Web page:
Accessing Your Course
Canvas (by Instructure)
Your course is using Canvas. If you are new to Canvas, please visit the
Canvas Basics course space
to become familiar with Canvas prior to the start of your course. No login is required to
access this space.
You will be able to login to Canvas about two weeks prior to the start of your class.
However, your course becomes available as of 1 AM on the official course
Log in to your Canvas course space at
- Username: Your username is the same for every system at Bucks.
- Password: your Bucks Network password (used to log into any Bucks campus computer or to access any Bucks Library online database from off campus.)
If you do not know your Bucks Username, you can retrieve it by using the Find Your Username Form. Enter your Name, Birthday (mm/dd/yyyy) and either your 7 digit student ID number OR your social security number, then click Submit. Your Bucks username will display on the screen.
Note: Students are uploaded to Canvas several times a day. If you registered late, you won't be
able to access Canvas until the next upload takes place.
Purchasing Your Books and Other Course Materials
While you may purchase your books and other course materials from the provider of your choice (using the
ISBN number available through the course's academic department
where applicable to ensure the correct version), both the campus bookstore
and our online bookstore,
guarantee that they stock the correct version for your course.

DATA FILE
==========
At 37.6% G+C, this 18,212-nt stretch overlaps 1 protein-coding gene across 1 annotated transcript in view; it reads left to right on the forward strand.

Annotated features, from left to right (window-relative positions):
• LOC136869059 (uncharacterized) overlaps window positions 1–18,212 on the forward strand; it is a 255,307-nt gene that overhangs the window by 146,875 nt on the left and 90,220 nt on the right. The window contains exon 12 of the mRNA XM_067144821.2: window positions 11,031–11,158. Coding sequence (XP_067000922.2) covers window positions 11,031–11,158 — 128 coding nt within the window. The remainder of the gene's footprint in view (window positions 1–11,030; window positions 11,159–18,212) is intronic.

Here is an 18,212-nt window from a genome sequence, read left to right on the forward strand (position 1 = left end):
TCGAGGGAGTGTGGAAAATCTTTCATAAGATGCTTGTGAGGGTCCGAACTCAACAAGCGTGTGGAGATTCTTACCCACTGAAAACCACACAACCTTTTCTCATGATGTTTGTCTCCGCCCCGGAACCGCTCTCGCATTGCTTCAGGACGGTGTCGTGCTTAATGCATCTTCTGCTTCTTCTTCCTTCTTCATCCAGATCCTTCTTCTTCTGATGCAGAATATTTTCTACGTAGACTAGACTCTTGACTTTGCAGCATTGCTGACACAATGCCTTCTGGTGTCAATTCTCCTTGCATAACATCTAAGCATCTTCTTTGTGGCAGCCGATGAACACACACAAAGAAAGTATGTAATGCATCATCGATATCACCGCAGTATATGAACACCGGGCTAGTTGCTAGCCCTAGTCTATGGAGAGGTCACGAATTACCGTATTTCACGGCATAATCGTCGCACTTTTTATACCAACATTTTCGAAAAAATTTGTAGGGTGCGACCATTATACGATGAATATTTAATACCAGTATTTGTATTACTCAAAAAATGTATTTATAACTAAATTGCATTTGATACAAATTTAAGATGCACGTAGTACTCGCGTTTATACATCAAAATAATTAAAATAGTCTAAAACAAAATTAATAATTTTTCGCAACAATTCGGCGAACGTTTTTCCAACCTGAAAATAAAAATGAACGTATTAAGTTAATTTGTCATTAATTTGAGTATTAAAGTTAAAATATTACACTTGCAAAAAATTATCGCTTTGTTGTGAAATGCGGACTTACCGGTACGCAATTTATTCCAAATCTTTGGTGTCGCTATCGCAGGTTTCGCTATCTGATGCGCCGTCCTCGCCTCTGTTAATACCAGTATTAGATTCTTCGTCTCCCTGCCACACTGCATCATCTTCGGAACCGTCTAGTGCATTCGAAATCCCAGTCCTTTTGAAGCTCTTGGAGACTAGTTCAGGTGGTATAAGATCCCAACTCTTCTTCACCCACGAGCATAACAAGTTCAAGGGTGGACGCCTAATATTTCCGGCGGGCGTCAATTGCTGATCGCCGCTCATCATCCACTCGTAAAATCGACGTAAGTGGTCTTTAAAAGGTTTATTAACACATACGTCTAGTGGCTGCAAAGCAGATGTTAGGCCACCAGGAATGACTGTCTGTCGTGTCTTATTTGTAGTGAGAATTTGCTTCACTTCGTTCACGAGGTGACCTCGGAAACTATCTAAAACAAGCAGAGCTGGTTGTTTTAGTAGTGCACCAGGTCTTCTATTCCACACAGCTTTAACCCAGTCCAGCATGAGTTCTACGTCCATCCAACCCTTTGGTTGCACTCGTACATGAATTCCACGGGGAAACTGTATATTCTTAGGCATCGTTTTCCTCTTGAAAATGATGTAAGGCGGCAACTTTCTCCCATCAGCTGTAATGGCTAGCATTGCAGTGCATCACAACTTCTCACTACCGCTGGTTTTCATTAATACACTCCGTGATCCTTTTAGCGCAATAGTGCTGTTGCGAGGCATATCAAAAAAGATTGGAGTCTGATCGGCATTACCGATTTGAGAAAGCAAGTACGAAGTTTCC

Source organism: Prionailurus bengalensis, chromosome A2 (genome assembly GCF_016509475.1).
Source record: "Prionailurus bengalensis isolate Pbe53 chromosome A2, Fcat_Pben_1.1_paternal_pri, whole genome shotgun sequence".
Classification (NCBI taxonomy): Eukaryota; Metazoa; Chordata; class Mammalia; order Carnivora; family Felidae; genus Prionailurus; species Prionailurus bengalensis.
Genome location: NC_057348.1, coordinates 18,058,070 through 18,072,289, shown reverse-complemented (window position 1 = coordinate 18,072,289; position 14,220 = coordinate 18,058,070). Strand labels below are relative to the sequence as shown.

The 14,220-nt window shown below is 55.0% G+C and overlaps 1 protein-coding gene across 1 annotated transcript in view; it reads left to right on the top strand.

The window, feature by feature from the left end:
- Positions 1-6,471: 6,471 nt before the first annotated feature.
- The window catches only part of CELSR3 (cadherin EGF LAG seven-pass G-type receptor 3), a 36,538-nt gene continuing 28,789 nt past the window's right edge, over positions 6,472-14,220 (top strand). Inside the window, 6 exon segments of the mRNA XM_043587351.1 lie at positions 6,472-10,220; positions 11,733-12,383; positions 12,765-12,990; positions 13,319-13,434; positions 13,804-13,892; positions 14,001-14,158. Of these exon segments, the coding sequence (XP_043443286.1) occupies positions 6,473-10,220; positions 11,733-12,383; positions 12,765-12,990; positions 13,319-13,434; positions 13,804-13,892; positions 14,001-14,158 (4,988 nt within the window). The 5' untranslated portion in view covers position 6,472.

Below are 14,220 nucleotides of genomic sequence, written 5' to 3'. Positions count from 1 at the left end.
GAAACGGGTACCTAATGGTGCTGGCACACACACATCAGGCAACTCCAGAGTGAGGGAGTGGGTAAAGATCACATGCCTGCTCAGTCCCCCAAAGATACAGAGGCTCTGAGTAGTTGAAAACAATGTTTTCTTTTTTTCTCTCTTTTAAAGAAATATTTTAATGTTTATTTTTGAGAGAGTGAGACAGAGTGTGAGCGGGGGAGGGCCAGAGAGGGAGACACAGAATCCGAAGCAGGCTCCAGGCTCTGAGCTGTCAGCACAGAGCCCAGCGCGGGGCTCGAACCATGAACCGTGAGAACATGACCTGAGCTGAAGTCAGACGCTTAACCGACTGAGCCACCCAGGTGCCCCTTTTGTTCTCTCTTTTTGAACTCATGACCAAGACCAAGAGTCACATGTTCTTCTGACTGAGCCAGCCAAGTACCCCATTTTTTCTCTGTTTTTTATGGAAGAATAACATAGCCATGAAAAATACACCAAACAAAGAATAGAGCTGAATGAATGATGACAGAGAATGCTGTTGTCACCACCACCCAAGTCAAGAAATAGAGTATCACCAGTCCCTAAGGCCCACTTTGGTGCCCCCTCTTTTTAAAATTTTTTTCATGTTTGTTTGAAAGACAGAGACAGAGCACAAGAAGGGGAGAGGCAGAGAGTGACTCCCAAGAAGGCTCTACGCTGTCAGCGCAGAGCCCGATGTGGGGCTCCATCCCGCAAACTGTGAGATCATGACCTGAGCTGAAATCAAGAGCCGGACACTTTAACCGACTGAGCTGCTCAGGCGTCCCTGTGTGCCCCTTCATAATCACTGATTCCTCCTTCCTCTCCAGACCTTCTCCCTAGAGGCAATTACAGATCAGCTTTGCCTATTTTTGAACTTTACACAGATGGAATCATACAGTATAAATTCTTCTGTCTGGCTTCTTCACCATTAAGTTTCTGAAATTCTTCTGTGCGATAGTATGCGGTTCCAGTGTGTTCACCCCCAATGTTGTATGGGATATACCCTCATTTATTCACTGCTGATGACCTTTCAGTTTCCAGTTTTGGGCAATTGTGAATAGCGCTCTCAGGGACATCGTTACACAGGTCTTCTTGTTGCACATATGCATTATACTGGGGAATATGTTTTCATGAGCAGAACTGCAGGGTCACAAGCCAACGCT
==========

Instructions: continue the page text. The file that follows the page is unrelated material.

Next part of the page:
Approximately 3 weeks prior to the start of the session you can use the link
below to see the list of books that have been selected by your instructor. If you have
any questions about the course materials listed, please contact your instructor or the academic
this link to see the book list for your course.
Other Information about the Course
Completion of HUMANITIES 111 is NOT required for this course and there is no textbook required to be purchased for the course.
This course is a survey of the development of the Western World from Medieval Europe to the European Renaissance and Reformation (400 B.C.E.-1600 C.E.)through looking at the dominant artistic, religious, political and philosophical movements during this period.
This will include the development of Christianity and Buddhism, the Medieval Era, the European Renaissance and the Reformation. We will take a big picture or comprehensive approach to understanding these movements in order to recognize their historical significance as well as the influences these historical moments have had upon contemporary culture in the United States and abroad.
If you are interested in art, philosophy, religion and/or politics, this class will provide you with a greater understanding of how we have come to be where we are today.
Finally, though this is an online course, we will be utilizing a variety of methods of interaction in order to reinforce learning and prevent stagnation. The point of these varied activities is to maintain a lively and interactive atmosphere with the advantage of being able to complete many of the assignments at your own pace.